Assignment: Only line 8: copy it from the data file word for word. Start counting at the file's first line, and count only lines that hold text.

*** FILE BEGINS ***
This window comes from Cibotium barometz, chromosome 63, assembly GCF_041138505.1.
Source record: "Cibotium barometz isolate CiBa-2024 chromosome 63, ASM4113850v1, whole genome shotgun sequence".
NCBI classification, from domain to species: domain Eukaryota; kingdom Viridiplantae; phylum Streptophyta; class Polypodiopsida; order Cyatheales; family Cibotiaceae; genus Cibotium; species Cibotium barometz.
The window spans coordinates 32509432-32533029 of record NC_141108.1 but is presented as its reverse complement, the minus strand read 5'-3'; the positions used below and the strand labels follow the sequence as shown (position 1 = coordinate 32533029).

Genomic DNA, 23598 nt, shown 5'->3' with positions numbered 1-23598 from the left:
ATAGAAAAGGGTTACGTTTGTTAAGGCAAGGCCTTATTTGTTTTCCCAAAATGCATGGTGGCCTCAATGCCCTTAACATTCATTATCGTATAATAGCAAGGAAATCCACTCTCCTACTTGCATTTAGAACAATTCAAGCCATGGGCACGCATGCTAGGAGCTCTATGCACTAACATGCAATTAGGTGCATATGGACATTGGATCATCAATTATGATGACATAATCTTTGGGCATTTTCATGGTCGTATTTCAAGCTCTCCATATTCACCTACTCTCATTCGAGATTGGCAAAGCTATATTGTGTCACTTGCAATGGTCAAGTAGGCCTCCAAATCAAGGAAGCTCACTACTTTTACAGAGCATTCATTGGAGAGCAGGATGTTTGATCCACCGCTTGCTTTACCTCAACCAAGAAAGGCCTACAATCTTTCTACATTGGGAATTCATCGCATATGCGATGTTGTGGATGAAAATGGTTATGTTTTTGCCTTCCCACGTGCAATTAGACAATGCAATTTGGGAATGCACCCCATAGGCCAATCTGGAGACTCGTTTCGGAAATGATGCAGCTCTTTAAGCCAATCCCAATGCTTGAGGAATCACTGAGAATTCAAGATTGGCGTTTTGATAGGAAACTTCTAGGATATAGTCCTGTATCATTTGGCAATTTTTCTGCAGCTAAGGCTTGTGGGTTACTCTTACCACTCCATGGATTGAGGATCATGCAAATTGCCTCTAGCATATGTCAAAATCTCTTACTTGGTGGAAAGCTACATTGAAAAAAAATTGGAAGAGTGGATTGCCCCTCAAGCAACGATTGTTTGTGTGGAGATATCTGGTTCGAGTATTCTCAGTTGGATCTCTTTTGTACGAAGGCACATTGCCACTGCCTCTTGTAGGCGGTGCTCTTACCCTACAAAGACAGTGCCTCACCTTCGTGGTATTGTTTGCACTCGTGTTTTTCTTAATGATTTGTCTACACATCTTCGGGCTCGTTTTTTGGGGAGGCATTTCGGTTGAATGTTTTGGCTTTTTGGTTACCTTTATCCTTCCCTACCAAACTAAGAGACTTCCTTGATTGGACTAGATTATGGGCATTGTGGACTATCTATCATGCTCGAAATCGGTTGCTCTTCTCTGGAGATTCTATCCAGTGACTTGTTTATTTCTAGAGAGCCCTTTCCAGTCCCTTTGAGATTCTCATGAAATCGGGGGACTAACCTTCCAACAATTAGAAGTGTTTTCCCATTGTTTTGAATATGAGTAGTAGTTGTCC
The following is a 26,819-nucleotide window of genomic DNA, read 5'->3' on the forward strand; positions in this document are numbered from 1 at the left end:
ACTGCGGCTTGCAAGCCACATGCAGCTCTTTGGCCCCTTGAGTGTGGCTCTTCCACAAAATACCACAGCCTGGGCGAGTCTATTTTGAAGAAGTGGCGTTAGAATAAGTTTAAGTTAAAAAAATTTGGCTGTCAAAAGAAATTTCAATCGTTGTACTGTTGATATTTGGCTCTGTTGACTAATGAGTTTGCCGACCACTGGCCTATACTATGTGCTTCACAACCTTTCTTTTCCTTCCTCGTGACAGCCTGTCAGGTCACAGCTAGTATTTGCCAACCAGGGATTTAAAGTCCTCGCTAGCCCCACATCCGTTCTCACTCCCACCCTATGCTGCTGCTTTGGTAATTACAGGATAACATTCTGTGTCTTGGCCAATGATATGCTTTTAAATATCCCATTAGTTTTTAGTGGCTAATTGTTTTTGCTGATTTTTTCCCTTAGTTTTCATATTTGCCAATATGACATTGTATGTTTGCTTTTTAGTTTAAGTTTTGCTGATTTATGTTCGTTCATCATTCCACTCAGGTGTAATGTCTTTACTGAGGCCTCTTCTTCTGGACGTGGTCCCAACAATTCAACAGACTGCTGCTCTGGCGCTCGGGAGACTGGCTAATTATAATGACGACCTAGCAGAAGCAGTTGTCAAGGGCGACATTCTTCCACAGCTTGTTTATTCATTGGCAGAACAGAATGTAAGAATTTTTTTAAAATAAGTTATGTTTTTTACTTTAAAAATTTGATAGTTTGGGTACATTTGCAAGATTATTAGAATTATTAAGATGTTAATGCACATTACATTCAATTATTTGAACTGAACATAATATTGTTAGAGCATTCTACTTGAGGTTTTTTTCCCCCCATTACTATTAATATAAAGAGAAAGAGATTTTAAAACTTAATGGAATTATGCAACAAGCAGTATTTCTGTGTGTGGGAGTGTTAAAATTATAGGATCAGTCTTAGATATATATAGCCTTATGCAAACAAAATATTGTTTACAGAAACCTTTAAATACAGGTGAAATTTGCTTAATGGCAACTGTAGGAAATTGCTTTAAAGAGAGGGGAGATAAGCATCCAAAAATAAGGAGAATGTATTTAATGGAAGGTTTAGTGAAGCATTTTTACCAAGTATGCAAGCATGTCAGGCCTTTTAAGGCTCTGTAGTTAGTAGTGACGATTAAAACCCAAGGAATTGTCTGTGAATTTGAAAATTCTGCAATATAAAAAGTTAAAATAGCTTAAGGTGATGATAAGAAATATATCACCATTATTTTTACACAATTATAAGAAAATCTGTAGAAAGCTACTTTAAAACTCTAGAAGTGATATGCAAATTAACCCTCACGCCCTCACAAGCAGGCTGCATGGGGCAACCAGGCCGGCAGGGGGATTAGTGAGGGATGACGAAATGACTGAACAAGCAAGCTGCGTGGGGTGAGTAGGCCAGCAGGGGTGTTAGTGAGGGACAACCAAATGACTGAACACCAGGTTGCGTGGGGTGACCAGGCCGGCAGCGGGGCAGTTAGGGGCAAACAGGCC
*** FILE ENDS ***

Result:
ACTGCGGCTTGCAAGCCACATGCAGCTCTTTGGCCCCTTGAGTGTGGCTCTTCCACAAAATACCACAGCCTGGGCGAGTCTATTTTGAAGAAGTGGCGTTAGAATAAGTTTAAGTTAAAAAAATTTGGCTGTCAAAAGAAATTTCAATCGTTGTACTGTTGATATTTGGCTCTGTTGACTAATGAGTTTGCCGACCACTGGCCTATACTATGTGCTTCACAACCTTTCTTTTCCTTCCTCGTGACAGCCTGTCAGGTCACAGCTAGTATTTGCCAACCAGGGATTTAAAGTCCTCGCTAGCCCCACATCCGTTCTCACTCCCACCCTATGCTGCTGCTTTGGTAATTACAGGATAACATTCTGTGTCTTGGCCAATGATATGCTTTTAAATATCCCATTAGTTTTTAGTGGCTAATTGTTTTTGCTGATTTTTTCCCTTAGTTTTCATATTTGCCAATATGACATTGTATGTTTGCTTTTTAGTTTAAGTTTTGCTGATTTATGTTCGTTCATCATTCCACTCAGGTGTAATGTCTTTACTGAGGCCTCTTCTTCTGGACGTGGTCCCAACAATTCAACAGACTGCTGCTCTGGCGCTCGGGAGACTGGCTAATTATAATGACGACCTAGCAGAAGCAGTTGTCAAGGGCGACATTCTTCCACAGCTTGTTTATTCATTGGCAGAACAGAATGTAAGAATTTTTTTAAAATAAGTTATGTTTTTTACTTTAAAAATTTGATAGTTTGGGTACATTTGCAAGATTATTAGAATTATTAAGATGTTAATGCACATTACATTCAATTATTTGAACTGAACATAATATTGTTAGAGCATTCTACTTGAGGTTTTTTTCCCCCCATTACTATTAATATAAAGAGAAAGAGATTTTAAAACTTAATGGAATTATGCAACAAGCAGTATTTCTGTGTGTGGGAGTGTTAAAATTATAGGATCAGTCTTAGATATATATAGCCTTATGCAAACAAAATATTGTTTACAGAAACCTTTAAATACAGGTGAAATTTGCTTAATGGCAACTGTAGGAAATTGCTTTAAAGAGAGGGGAGATAAGCATCCAAAAATAAGGAGAATGTATTTAATGGAAGGTTTAGTGAAGCATTTTTACCAAGTATGCAAGCATGTCAGGCCTTTTAAGGCTCTGTAGTTAGTAGTGACGATTAAAACCCAAGGAATTGTCTGTGAATTTGAAAATTCTGCAATATAAAAAGTTAAAATAGCTTAAGGTGATGATAAGAAATATATCACCATTATTTTTACACAATTATAAGAAAATCTGTAGAAAGCTACTTTAAAACTCTAGAAGTGATATGCAAATTAACCCTCACGCCCTCACAAGCAGGCTGCATGGGGCAACCAGGCCGGCAGGGGGATTAGTGAGGGATGACGAAATGACTGAACAAGCAAGCTGCGTGGGGTGAGTAGGCCAGCAGGGGTGTTAGTGAGGGACAACCAAATGACTGAACACCAGGTTGCGTGGGGTGACCAGGCCGGCAGCGGGGCAGTTAGGGGCAAACAGGCC